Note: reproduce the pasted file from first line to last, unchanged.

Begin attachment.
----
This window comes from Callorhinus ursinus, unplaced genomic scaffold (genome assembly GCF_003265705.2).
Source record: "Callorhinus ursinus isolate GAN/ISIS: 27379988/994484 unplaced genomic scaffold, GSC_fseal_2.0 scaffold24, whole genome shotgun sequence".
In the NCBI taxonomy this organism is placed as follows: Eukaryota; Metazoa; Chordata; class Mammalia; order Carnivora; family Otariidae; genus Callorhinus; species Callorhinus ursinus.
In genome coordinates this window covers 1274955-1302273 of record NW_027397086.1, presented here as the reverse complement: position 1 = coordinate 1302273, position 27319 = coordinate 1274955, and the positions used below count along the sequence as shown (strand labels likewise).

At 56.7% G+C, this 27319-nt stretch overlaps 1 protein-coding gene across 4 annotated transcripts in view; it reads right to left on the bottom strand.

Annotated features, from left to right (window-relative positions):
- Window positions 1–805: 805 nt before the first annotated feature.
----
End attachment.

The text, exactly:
This window comes from Callorhinus ursinus, unplaced genomic scaffold (genome assembly GCF_003265705.2).
Source record: "Callorhinus ursinus isolate GAN/ISIS: 27379988/994484 unplaced genomic scaffold, GSC_fseal_2.0 scaffold24, whole genome shotgun sequence".
In the NCBI taxonomy this organism is placed as follows: Eukaryota; Metazoa; Chordata; class Mammalia; order Carnivora; family Otariidae; genus Callorhinus; species Callorhinus ursinus.
In genome coordinates this window covers 1274955-1302273 of record NW_027397086.1, presented here as the reverse complement: position 1 = coordinate 1302273, position 27319 = coordinate 1274955, and the positions used below count along the sequence as shown (strand labels likewise).

At 56.7% G+C, this 27319-nt stretch overlaps 1 protein-coding gene across 4 annotated transcripts in view; it reads right to left on the bottom strand.

Annotated features, from left to right (window-relative positions):
- Window positions 1–805: 805 nt before the first annotated feature.